The Texas State Teachers Association opposes a new set of rules, proposed by Education Commissioner Mike Morath, that would significantly increase opportunities for charter school chains to expand in Texas, at a potential cost of hundreds of millions of additional dollars to taxpayers and public school districts.
Among other things, the proposed rules would give charter chains that the commissioner considers high-performing under a new “performance framework” almost carte blanche freedom to open new campuses without regard for the academic need for the new schools or the negative financial impact on the school districts in which the new campuses are located.
Representatives of TSTA and other public education groups are testifying against the proposed regulations in a Texas Education Agency hearing today.
“The education commissioner is supposed to be the state’s regulator of charters, not an advocate for charter chains,” TSTA President Noel Candelaria said. “The commissioner is supposed to act in the best interests of all Texas public school students and taxpayers, not give special breaks to charter operators. We believe these proposed rules violate the standards for charter expansion required by state law.”
Candelaria added: “Texas’ public schools have been historically underfunded, and the focus should be on improving our traditional neighborhood schools, where the vast majority of our students are educated. Taxpayers cannot afford to fund an unproven parallel school system at the expense of those neighborhood schools and their students.”
Under the commissioner’s new “performance framework,” a charter chain could be labeled “high-performing” and allowed to expand in Texas without meeting all the expectations or providing all the services, such as special education, required of public schools.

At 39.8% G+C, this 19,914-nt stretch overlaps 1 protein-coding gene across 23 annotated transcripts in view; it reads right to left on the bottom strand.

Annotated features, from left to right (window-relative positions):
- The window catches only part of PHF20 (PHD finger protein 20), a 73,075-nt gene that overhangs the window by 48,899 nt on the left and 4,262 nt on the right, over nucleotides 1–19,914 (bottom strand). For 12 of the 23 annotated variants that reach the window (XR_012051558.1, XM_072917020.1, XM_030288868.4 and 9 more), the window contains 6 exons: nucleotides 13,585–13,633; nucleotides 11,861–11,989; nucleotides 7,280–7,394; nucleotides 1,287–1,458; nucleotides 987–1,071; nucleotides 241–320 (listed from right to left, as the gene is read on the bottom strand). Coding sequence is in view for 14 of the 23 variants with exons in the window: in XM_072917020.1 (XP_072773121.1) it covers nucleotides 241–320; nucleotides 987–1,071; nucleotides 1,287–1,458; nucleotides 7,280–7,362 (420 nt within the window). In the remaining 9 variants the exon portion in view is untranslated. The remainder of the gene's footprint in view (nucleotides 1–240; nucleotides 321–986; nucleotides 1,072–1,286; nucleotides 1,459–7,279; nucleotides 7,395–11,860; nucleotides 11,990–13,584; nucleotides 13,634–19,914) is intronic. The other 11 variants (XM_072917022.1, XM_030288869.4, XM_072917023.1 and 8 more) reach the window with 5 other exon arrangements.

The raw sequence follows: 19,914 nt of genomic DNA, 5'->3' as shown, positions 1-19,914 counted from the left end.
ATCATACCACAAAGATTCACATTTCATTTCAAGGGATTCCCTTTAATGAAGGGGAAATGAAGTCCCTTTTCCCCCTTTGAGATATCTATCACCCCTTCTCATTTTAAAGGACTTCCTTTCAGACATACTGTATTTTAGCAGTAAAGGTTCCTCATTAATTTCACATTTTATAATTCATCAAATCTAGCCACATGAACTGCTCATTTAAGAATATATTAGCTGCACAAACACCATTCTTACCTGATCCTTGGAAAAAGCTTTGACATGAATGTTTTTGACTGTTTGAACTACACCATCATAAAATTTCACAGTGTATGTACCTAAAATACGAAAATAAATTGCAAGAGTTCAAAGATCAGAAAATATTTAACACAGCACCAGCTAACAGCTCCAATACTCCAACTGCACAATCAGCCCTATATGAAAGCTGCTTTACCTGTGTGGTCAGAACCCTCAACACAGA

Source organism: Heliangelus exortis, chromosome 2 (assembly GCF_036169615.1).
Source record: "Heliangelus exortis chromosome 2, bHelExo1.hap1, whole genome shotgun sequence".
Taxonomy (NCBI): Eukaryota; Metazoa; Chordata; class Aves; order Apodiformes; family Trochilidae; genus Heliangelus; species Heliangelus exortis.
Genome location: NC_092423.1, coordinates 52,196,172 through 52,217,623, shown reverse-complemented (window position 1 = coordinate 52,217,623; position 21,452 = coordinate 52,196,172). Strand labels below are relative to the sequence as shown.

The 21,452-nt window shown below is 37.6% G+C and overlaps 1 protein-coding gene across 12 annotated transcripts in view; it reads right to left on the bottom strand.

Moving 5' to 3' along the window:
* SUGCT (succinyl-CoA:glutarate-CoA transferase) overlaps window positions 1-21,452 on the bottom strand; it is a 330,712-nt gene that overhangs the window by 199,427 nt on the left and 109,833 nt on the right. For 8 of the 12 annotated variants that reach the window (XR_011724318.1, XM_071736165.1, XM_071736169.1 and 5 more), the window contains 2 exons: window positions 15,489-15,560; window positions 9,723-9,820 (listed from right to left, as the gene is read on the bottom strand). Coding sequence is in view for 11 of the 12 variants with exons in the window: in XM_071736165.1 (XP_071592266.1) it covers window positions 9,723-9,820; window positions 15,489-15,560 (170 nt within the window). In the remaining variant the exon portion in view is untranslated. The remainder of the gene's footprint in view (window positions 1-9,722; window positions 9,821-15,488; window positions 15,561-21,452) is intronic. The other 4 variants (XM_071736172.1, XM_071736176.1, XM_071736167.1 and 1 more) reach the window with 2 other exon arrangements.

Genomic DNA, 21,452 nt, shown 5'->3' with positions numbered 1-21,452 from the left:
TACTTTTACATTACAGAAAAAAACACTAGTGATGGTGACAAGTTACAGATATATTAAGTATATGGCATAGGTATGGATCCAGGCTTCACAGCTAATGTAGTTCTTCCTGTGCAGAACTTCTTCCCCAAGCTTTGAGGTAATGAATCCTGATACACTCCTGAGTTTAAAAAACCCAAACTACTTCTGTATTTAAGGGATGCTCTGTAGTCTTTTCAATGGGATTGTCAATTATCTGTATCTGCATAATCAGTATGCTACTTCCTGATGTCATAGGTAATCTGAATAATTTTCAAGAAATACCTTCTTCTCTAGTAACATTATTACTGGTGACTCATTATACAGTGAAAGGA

Charters are receiving almost $3 billion in state revenue a year, and much of that goes to charters operated by for-profit management organizations. Every tax dollar they receive is a state tax dollar taken away from an under-funded, neighborhood public school.
If the commissioner’s proposed rules become final, several hundred additional charter campuses are likely to sprout up in Texas at the expense of neighborhood schools and the children who attend them. The expansion is likely to lead to a dramatic growth in the state budget because of fixed school district costs that can’t be automatically reduced as their enrollments decline in favor of charters.
[Only the individual author is responsible for the content of this article, and the article does not necessarily reflect the position or policy of the Texas State Teachers Association or its affiliates.]
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